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“I was able to bring a unique set of skills and experiences to my civilian employer,” said Roy Liang.

Two years ago, as the Canadian Armed Forces Reservists’ paid internship program’s inaugural hire, Roy completed a six-month, paid internship on Apotex’s talent acquisition team. He successfully integrated into the civilian workforce and launched his career.

As did Andres Lapena at RBC. And Ian Kroetsch at Tjene. And many other Canadian Armed Forces Reservists serving our country.

Andres started as an administrative assistant and is now an analyst.

“This was the exact role I was aiming for…the fact that it all came together is amazing.”

Ian began as an analyst and now he’s a consultant.

“My Career Edge internship experience was nothing but phenomenal…Career Edge really benefitted for getting me into a position where I could showcase to employers in an interview setting what kind of value myself and any other Reservists bring to the table…and why we’re worth taking a chance on.”

Andres and Ian received full-time employment offers from their host organizations upon completing their internships, as did many of their fellow Reservist alumni of the program.

For two years, Canada’s top employers caught a glimpse of their reliability, discipline, quick-thinking, and quick-learning abilities, and exceptional communication and time management skills.

CAF Army Reservists undergoing basic occupational training at the 4th Canadian Division Training Center Meaford. All CAF Reservist must, early on in their careers, understand and implement similar skill sets to civilian project management. These Reservists learn the fundamentals of the military operational planning process, deliver or participate in a detailed mission briefing and from there execute the plan in any and all environments; day or night and under rigours training scenarios or in international operations such as those that were conducted in the Afghanistan conflict. In this particular instance Reserve Infantry soldiers are learning how to conduct Reconnaissance Patrols.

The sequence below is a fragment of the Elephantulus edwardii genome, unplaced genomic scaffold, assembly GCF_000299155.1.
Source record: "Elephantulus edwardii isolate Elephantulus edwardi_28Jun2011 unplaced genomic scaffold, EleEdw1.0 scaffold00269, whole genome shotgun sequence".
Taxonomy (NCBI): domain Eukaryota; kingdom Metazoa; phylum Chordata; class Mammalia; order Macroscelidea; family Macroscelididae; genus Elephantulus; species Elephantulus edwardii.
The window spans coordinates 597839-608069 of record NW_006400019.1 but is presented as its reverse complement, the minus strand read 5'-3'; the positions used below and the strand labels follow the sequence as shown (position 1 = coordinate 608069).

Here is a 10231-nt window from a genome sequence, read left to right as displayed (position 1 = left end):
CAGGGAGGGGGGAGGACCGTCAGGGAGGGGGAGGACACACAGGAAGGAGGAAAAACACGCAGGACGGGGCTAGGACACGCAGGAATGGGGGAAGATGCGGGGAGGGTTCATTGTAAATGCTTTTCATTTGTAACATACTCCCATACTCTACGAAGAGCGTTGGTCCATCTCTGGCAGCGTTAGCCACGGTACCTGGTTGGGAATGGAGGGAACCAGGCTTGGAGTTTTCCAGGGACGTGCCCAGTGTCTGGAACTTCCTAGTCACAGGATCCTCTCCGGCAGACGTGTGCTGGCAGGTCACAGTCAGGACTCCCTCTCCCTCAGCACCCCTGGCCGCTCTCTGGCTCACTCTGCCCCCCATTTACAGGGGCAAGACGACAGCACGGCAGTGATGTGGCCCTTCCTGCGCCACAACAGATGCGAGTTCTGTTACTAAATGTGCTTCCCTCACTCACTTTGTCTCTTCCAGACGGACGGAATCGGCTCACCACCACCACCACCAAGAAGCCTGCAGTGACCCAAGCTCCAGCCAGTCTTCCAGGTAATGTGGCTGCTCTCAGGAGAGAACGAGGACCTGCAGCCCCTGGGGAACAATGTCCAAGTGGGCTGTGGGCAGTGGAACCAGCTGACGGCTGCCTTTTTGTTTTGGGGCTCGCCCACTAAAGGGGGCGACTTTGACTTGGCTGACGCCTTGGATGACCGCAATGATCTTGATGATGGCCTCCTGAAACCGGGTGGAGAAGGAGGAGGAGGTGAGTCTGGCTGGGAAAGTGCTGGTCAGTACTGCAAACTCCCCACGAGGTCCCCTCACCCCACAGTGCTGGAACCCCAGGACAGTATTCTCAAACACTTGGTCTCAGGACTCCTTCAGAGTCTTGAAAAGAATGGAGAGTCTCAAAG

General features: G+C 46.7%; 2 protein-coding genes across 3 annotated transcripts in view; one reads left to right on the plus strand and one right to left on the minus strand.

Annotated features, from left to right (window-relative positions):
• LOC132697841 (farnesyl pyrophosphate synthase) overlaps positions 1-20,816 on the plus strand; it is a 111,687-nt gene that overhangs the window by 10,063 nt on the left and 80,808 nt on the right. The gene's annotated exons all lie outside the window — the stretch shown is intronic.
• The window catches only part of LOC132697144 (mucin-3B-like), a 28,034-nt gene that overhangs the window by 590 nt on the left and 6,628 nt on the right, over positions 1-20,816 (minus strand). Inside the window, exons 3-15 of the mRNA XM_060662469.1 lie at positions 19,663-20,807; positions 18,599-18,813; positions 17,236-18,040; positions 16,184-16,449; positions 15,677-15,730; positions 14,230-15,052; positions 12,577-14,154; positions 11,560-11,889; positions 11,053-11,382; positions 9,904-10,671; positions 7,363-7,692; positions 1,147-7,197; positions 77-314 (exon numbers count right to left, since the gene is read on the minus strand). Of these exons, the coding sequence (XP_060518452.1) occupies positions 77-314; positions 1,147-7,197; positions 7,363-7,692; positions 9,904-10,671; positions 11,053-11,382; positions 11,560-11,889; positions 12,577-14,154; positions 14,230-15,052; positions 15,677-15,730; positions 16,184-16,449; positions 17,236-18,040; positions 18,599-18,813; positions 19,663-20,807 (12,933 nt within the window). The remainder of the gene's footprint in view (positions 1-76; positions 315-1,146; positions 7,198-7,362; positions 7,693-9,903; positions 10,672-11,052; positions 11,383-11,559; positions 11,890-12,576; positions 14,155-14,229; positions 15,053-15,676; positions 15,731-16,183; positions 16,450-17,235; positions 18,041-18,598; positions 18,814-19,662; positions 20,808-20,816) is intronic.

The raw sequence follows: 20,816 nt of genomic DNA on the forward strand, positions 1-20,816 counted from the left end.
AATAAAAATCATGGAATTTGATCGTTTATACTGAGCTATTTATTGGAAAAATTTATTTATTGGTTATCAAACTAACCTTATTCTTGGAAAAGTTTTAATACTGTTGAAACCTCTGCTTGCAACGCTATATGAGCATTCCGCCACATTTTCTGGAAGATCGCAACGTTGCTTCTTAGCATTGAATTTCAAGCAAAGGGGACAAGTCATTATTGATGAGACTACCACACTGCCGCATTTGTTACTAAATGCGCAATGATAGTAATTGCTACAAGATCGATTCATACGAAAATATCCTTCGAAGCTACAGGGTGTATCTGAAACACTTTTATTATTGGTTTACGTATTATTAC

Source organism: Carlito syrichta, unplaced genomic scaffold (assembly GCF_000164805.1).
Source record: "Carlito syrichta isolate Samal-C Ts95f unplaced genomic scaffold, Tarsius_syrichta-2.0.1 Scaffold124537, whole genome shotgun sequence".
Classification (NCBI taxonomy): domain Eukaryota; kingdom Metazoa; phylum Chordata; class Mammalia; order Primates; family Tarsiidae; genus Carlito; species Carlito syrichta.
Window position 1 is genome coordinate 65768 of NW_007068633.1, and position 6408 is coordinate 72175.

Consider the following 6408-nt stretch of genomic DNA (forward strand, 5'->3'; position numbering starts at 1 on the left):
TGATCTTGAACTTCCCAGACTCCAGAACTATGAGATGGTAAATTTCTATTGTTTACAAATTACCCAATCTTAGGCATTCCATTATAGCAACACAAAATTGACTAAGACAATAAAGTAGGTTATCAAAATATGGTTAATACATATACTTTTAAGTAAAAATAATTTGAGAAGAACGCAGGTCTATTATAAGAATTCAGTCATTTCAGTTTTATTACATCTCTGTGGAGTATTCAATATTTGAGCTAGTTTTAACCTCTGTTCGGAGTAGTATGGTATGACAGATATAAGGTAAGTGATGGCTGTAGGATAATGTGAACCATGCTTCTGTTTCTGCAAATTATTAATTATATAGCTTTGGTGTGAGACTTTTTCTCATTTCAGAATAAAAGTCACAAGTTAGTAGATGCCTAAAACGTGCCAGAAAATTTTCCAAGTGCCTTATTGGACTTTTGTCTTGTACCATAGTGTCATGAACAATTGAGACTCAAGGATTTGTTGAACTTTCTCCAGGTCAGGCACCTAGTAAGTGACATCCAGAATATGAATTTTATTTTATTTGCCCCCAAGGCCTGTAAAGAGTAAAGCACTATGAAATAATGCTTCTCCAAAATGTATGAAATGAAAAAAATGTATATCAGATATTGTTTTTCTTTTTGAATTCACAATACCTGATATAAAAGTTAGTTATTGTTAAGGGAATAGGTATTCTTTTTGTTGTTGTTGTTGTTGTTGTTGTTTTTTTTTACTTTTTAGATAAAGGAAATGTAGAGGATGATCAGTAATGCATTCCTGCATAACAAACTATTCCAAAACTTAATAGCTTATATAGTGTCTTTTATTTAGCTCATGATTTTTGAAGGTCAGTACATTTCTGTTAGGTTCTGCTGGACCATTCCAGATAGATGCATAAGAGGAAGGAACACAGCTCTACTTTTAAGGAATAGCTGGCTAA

From analysts to consultants, coordinators to specialists, Reservists worked in human resources, operations, finance, communications, and recruitment for our country’s top employers, including Scotiabank, Bell, TD, and Accenture. These paid, entry-level, work-integrated learning opportunities provided those who serve our country with the opportunity to integrate into the civilian workforce and hold their Reservist status. A one-of-a-kind program designed for one-of-a-kind talent, to serve those who serve us.

“Members of CAF represent a highly skilled talent pool, and this program gives them an ideal opportunity to start working in their field,” said Jay Yakabowich, Career Edge Senior Vice-President and former CAF Reservist, during the program launch two years ago.

The latest hire, Qi Zong, talked about some of the four key pillars of Career Edge internships he’s benefited from.

“Soft skills…a lot of expert advice from different senior colleagues…a chance to meet different people…”

Two years later, Career Edge’s Senior Vice-President said, “The common theme amongst these CAF alumni is their proven ability to think creative and strategically, to execute and accomplish business objectives.”

In partnership with the Department of National Defence, and Employment Social Development Canada, Reservists across the country learned about the program. Career Edge project managers David Calconi and Marcus Yaeger connected with Reservists, and recruiters extended support and guidance – from program registration to internship completion.

Ryan Vine launched his career through a six-month Career Edge internship at Scotiabank.

“Without having a resume complete with relevant, recent, civilian experience, I would have likely encountered significantly more difficulty in securing a career.”

Since completing the program, Ryan has become a mentor, providing guidance and support to those applying to work at Scotiabank. A recruitment consultant and recent addition to Canada’s civilian workforce, he continues to serve his country, its civilians – and now its workforce.